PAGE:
Some beliefs and theories in facilitation have always bothered me. What appears to be sane and sensible on paper, in reality, just simply don’t stack up when working with a real, live group of humans. One of these is divergent thinking and convergent thinking. It presumes that people will engage in divergent thinking (coming up with different ideas etc) and then, after a period of struggle, will converge on a smaller set of ideas that are acceptable to everyone. What’s always bothered me about this can be explained by the principle of preferential attachment in networks (and yes, a group of people in a workshop is a network). Basically, people are attracted to the more popular ideas (it’s the rich get richer phenomenon). What if the really innovative, radical, game-changing idea is not one of these?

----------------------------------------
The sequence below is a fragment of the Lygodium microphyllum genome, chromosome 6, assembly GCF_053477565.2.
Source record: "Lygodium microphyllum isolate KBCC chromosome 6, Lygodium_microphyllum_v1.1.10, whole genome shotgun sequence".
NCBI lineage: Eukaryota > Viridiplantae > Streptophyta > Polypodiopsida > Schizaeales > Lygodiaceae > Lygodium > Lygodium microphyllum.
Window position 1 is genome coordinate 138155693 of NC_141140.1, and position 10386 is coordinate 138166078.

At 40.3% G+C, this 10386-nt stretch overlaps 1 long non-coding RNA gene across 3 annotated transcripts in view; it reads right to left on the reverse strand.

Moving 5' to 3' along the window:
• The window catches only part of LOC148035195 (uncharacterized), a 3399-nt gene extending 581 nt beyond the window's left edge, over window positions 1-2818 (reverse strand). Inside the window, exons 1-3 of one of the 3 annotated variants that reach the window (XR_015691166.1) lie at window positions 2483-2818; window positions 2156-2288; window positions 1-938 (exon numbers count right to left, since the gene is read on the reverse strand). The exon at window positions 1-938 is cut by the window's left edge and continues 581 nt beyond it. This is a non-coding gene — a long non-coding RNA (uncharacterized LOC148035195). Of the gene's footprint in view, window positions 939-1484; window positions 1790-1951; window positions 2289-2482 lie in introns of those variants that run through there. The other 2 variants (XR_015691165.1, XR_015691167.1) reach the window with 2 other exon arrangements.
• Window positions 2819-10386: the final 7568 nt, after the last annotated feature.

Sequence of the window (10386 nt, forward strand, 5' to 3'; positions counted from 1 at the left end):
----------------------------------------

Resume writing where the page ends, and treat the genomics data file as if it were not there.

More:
Exactly. It gets lost, and business continues as usual doing much the same as before with little or no disruption. Everyone leaves happy, but probably feeling a bit dissatisfied.
Until recently, we have believed that equilibrium is possible, and preferable, in biological (including human) systems. However, research is now showing that convergence to equilibrium is now the exception rather than the rule. Is it time to rethink our systems of facilitation and let go of the unrealistic equilibrium states some clients yearn for?Facilitation, Innovation | Comments (5)